Taking the ‘go’ out of GOP: High-profile Republicans avoid convention

A worker walks across the Republican National Convention stage at Quicken Loans Arena. Experts say more party leaders than usual are staying away from this year’s convention and its likely nominee, Donald Turmp. (Photo by Rick Wilking/Reuters)

WASHINGTON – Tens of thousands will flock to Cleveland this weekend for the start of the Republican National Convention that is expected to formally name businessman Donald Trump the party’s presidential nominee.

Sen. Jeff Flake, R-Arizona, will reportedly be home mowing the lawn instead.

Flake may have given the cheekiest reason for his absence, but he is far from the only high-profile Arizona Republicans who is opting to sit out this year’s convention.

Most, like Sen. John McCain or Secretary of State Michele Reagan, pointed to looming primary elections in August as the reason their time would be better spent anywhere but Cleveland.

But political analysts point to the polarizing message of Trump as the more likely reason for the absentees.

“Many who are up for re-election believe that the message of staying home sounds good to voters,” said Jason Rose, a political consultant with Rose Moser Allyn Public Relations. He said later that for those candidates, “Trump could be an electoral disaster and they wouldn’t want any part of that for their campaign.”

Lauren A. Wright, a political scientist who will be giving television commentary at this year’s convention, said it’s more than just the election calendar at work.

“Clearly there’s something risky that’s causing Republicans not to go,” Wright said of the absences.

Arizona Republican Party spokesman Tim Sifert called it “nonsense” that state Republicans might be avoiding Trump. He noted that only about 20 of the state’s 113 convention delegates had resigned their seats, for any reason.

And many high-ranking state Republicans will be going, starting with Gov. Doug Ducey.

Others who said they are going include Treasurer Jeff Dewitt, Sheriff Joe Arpaio, Rep. Trent Franks of Glendale and former Gov. Jan Brewer.

Former Sen. Jon Kyl said that not going to the convention is not necessarily a political statement. He said he would not have gone if he were running for election this year, but would be out campaigning.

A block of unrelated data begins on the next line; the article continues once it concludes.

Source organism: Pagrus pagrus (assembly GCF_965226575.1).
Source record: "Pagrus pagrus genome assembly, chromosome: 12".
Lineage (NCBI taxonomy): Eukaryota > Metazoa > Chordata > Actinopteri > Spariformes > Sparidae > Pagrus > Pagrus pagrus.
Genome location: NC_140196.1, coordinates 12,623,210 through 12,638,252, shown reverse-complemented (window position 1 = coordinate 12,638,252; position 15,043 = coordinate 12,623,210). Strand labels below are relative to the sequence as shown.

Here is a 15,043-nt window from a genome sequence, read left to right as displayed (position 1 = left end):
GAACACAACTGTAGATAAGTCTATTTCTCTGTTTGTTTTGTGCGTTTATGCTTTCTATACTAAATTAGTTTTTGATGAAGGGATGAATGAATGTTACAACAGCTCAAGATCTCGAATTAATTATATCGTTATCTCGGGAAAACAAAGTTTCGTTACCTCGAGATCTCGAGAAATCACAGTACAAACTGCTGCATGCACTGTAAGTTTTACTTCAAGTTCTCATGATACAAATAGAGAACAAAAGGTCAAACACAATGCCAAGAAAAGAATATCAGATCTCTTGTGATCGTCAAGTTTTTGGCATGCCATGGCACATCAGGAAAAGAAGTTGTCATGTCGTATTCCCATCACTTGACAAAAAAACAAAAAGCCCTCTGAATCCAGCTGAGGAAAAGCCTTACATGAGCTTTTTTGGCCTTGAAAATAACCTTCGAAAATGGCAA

“If you don’t have to do it, there are much better things to do with your time,” Kyl said. “In John McCain’s case, he’s running for re-election. I think he’d rather be at home in Arizona than in Cleveland.”

McCain and Flake are not the only members of the state’s congressional delegation staying home. Rep. Paul Gosar, R-Prescott, is attending his daughter’s wedding and Rep. Matt Salmon, R-Mesa, said he has a personal conflict. Reps. Martha McSally of Tucson and David Schweikert of Fountain Hills did not return calls about their plans.

At the state level, Reagan will be joined by schools Superintendent Diane Douglas, who said she has meetings planned around the state.

There may be innocent explanations, but Wright said the number of absences this year is higher than it has been in the past. She pointed to a survey by The Hill newspaper last week of the 54 GOP senators that showed 18 staying away from the convention and four undecided.

But Sifert said it’s hard to read any meaning into those numbers, adding that comparing one convention to another “it’s like comparing apples to oranges.”

Mike Noble, a political consultant with MBQF Consulting, said, party officials “have to think about the Republican brand” with Trump at the helm.

He agreed with Wright and Rose that there is “electoral risk” for candidates associated with Trump – particularly in Arizona, where the large Hispanic population may not look kindly on Trump’s comments on immigrants and his pledge to build a wall at the Mexican border.

“Republicans don’t want to alienate Mexicans, who account for one-third of the population and 20 percent of the voting population,” Wright said.

Hispanics are not the only ones to chafe at Trump’s rhetoric. He belittled the Vietnam service of McCain, who served years as prisoner of war, by noting that he prefers those who don’t get captured.

Flake reportedly referenced that comment in a private meeting with Republican senators last week, causing Trump to say he could start to bring pressure on Flake, a senator who has “been very critical of me.”

Exchanges like that led to Flake’s off-hand comment that he would be home mowing the lawn rather than attending the nomination of a man he has called “boorish.”

Noble said that its no surprise Flake won’t be going to the convention because he’s “at odds with Trump.”

But Kyl said, Trump or not, those who skip the convention won’t be missing much. After being at a few conventions, he realized that it’s an event best left to a younger crowd.

“I mean if you like to party, if you like to stay up late and not get any sleep, if you like balloons … it’s a lot of fun if you haven’t done it before,” Kyl said.